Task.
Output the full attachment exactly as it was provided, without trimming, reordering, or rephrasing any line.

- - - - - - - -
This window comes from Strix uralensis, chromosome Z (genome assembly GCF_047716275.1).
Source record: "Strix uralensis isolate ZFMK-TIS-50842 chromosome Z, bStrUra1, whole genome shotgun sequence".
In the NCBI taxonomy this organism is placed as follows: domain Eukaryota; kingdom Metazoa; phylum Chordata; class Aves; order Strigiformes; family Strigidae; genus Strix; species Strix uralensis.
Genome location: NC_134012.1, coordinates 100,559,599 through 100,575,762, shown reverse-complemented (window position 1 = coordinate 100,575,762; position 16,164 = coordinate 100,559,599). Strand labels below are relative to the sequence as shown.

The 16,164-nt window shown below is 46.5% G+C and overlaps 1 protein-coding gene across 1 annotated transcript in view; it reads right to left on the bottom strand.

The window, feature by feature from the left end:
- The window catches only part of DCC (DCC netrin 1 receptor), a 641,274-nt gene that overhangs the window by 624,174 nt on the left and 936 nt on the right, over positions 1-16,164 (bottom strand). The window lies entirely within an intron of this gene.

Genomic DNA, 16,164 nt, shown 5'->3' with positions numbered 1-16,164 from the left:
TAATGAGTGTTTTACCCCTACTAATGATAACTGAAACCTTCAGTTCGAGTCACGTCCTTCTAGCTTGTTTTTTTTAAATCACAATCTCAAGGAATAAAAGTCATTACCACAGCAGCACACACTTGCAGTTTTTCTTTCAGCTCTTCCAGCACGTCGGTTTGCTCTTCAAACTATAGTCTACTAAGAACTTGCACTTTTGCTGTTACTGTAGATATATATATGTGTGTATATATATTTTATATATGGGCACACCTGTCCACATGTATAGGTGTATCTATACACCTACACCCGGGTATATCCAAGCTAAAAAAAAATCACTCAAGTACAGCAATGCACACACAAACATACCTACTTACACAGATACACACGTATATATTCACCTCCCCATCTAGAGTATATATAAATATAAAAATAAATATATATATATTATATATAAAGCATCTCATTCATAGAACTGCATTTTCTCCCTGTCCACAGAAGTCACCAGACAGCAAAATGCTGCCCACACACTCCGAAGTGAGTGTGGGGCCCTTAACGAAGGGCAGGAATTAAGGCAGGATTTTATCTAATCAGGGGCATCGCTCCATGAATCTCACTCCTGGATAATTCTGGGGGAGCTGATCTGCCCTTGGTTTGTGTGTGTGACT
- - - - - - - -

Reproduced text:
This window comes from Strix uralensis, chromosome Z (genome assembly GCF_047716275.1).
Source record: "Strix uralensis isolate ZFMK-TIS-50842 chromosome Z, bStrUra1, whole genome shotgun sequence".
In the NCBI taxonomy this organism is placed as follows: domain Eukaryota; kingdom Metazoa; phylum Chordata; class Aves; order Strigiformes; family Strigidae; genus Strix; species Strix uralensis.
Genome location: NC_134012.1, coordinates 100,559,599 through 100,575,762, shown reverse-complemented (window position 1 = coordinate 100,575,762; position 16,164 = coordinate 100,559,599). Strand labels below are relative to the sequence as shown.

The 16,164-nt window shown below is 46.5% G+C and overlaps 1 protein-coding gene across 1 annotated transcript in view; it reads right to left on the bottom strand.

The window, feature by feature from the left end:
- The window catches only part of DCC (DCC netrin 1 receptor), a 641,274-nt gene that overhangs the window by 624,174 nt on the left and 936 nt on the right, over positions 1-16,164 (bottom strand). The window lies entirely within an intron of this gene.

Genomic DNA, 16,164 nt, shown 5'->3' with positions numbered 1-16,164 from the left:
TAATGAGTGTTTTACCCCTACTAATGATAACTGAAACCTTCAGTTCGAGTCACGTCCTTCTAGCTTGTTTTTTTTAAATCACAATCTCAAGGAATAAAAGTCATTACCACAGCAGCACACACTTGCAGTTTTTCTTTCAGCTCTTCCAGCACGTCGGTTTGCTCTTCAAACTATAGTCTACTAAGAACTTGCACTTTTGCTGTTACTGTAGATATATATATGTGTGTATATATATTTTATATATGGGCACACCTGTCCACATGTATAGGTGTATCTATACACCTACACCCGGGTATATCCAAGCTAAAAAAAAATCACTCAAGTACAGCAATGCACACACAAACATACCTACTTACACAGATACACACGTATATATTCACCTCCCCATCTAGAGTATATATAAATATAAAAATAAATATATATATATTATATATAAAGCATCTCATTCATAGAACTGCATTTTCTCCCTGTCCACAGAAGTCACCAGACAGCAAAATGCTGCCCACACACTCCGAAGTGAGTGTGGGGCCCTTAACGAAGGGCAGGAATTAAGGCAGGATTTTATCTAATCAGGGGCATCGCTCCATGAATCTCACTCCTGGATAATTCTGGGGGAGCTGATCTGCCCTTGGTTTGTGTGTGTGACT